Fielding Internship Information
EARLIEST INTERNSHIP APPLICATION DEADLINE February 14, 2020
FIRST-ROUND FUNDING DEADLINE MARCH 1, 2020
SECOND-ROUND FUNDING DEADLINE APRIL 21, 2020
The Department of Public Health is pleased to announce financial support for Summer 2020 student internships through the Jonathan and Karin Fielding Internship fund. For the fifth year, this fund will be offering stipends for several students to do internships in Departments of Public Health at the state or local level in Summer 2020. The financial support provided will be $4500 for an 8-10 week, full-time internship. Supplemental funding may be available for transportation to the city, and/or to assist with summer contributions required for financial aid. The internship support is available to current first-year students, sophomores, or juniors, and is not restricted to Public Health concentrators. The first round of funding will be allocated to funding applications received by March 1, but internship applications for positions are due as early as February 14th. Students should apply to internships separately before or simultaneously with requesting funding.
How to apply:
- Explore the internship opportunities described below, or look into other opportunities at state and local departments. Apply directly to those you are interested in pursuing. For those identified below, mention the Fielding internship as a potential source of financial support in your cover letter to the organization.
Note that internship application deadlines start as early as February. If you need a letter of recommendation, try to give faculty members two weeks notice. Also, note that official transcripts take some time to procure.
- Attend an information session with the general Alumni-Sponsored Internship Program (ASIP). Apply for funding from ASIP as an alternative source of funding in case you are not selected for the Fielding internship support. The ASIP deadlines are February 17 and April 21.
- By March 1 or April 21, please submit the following application materials in PDF form by e-mail to Amie Hane, Chair of Public Health.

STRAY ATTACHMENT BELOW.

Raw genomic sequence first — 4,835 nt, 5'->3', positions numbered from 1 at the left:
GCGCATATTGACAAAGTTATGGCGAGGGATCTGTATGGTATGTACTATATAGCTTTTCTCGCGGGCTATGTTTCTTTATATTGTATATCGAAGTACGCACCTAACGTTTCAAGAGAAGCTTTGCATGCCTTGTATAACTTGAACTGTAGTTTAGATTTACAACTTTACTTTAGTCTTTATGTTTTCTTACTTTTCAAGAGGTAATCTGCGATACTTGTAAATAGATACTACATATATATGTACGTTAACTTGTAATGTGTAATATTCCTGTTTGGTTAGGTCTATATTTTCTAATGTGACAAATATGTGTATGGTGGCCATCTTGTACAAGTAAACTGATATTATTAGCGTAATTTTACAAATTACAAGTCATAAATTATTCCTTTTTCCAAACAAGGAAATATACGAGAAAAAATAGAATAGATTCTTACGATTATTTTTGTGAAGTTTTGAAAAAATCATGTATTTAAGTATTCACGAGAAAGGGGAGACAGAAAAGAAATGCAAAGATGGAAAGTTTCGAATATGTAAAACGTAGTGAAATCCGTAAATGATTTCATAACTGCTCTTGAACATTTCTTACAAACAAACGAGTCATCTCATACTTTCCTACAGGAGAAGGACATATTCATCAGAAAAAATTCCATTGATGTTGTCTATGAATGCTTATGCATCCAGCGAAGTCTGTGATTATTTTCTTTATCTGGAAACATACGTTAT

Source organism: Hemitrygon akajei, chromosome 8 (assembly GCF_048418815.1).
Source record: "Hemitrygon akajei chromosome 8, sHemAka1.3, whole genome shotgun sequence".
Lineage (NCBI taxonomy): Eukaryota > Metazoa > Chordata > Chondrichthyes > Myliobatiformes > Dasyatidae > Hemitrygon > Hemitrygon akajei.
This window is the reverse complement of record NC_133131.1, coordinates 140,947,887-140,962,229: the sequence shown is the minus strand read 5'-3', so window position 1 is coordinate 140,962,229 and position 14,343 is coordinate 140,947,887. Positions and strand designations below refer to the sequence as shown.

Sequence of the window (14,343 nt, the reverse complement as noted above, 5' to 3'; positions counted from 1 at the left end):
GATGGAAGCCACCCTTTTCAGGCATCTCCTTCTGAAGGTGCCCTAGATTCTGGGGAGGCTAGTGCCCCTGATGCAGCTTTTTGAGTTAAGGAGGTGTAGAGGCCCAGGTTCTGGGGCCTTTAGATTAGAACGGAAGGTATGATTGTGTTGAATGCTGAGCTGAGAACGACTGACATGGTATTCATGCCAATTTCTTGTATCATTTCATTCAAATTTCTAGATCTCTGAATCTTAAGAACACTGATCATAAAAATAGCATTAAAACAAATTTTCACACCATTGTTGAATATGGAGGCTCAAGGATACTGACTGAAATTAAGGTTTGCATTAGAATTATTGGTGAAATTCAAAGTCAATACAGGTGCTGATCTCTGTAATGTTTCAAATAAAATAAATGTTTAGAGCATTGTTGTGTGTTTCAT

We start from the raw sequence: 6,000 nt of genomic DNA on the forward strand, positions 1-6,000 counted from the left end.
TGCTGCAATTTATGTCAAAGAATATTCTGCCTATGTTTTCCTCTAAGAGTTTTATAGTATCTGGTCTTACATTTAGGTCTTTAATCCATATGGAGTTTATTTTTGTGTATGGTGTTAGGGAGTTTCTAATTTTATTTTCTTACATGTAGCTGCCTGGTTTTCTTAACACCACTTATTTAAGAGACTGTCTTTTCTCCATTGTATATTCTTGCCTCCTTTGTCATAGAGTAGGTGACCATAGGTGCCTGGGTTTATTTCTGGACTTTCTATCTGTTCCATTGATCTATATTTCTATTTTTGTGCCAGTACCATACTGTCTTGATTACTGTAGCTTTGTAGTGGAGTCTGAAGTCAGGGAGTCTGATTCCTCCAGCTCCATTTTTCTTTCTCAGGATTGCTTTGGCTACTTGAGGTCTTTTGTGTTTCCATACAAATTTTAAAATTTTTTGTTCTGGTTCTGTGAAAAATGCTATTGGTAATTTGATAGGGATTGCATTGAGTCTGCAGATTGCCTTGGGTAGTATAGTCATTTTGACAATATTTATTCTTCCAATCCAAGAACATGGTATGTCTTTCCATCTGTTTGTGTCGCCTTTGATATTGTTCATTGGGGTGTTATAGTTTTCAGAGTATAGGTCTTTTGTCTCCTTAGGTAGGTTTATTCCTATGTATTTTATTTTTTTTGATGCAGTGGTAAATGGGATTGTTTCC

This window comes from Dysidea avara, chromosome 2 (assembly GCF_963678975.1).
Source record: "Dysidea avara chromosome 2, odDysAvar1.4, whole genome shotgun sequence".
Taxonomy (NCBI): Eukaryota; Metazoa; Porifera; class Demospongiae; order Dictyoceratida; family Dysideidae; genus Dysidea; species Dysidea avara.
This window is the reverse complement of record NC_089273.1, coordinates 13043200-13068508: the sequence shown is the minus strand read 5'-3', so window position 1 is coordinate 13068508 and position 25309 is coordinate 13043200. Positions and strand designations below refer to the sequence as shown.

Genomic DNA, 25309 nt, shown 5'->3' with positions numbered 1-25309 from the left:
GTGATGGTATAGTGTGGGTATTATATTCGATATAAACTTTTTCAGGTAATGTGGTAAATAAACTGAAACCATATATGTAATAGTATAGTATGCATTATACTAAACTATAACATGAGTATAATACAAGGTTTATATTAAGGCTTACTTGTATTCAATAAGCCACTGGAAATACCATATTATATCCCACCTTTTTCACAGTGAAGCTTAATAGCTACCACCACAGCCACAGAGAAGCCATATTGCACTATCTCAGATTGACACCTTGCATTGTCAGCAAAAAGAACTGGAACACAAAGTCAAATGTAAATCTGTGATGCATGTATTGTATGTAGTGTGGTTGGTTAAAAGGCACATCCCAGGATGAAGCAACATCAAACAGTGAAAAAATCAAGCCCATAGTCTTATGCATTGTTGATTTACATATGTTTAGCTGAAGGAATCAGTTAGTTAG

- Cover letter including the following:
- Why you are interested in working in a department of public health
- To which internship sites have you applied and where things stand in the application process. For each internship, please indicate any supplemental financial support beyond the basic $4600 needed to travel to the sity and/or to meet summer financial aid student contribution obligations
- If you have identified “other” internships at state and local Public Health departments, briefly describe them and include a URL linking to the internship website.
- Indicate whether you applied to the first or second round of ASIP funding.
- Cover letter including the following:
- Transcript (unofficial is fine)
Note: Email subject line should say “Fielding application” and application materials should be submitted in PDF form, preferably in a single PDF document.
Potential internships supported by the Fielding Internship:
- Baltimore City Public Health Department. Applications are rolling. To be considered for the Fielding internship you should apply by April 21, but earlier is recommended. You may send your application materials to [email protected] at any time. Mention the Fielding internship in your cover letter. Note: One Williams student interned here in 2018 with Fielding funding. More information available upon request. Contact information for 2020 still being updated. If an e-mail contact yields no response, please check back for further updates.
- New York City HRTP Internship Program. Applications are due February 15th. Note that letters of recommendation are required and an official transcript is required, so allot extra time. Mention the Fielding internship in your personal statement.
- San Francisco Department of Public Health. Applications are rolling. To be considered for the Fielding internship you should apply by April 21, but earlier is recommended. Please submit a resume and cover letter to firstname.lastname@example.org. Mention the Fielding internship in your cover letter. Amy Petersen notes that they are looking to host students interested in careers in primary care or healthcare administration and population health. They are also looking to place students who come from economically disadvantaged or historically marginalized communities. (Note: there is some bureaucratic work that needs to be done to facilitate a partnership between SFDPH, so if you are considering pursuing this option, please let the Chair of Public Health know. Contact information for 2020 still being updated. If an e-mail contact yields no response, please check back for further updates).
- Los Angeles County Department of Public Health. Contact Bernie Lau of the Los Angeles County Department of Public Health at email@example.com to set up a call to discuss possible internship placements. Please also identify opportunities here and send a resume directly to the listed contact: http://publichealth.lacounty.gov/intern/PDF/DPH-InternVolunteerCatalog.pdf. Two students interned here in 2018 with Fielding funding. More information available upon request. Contact information for 2020 still being updated. If an e-mail contact yields no response, please check back for further updates.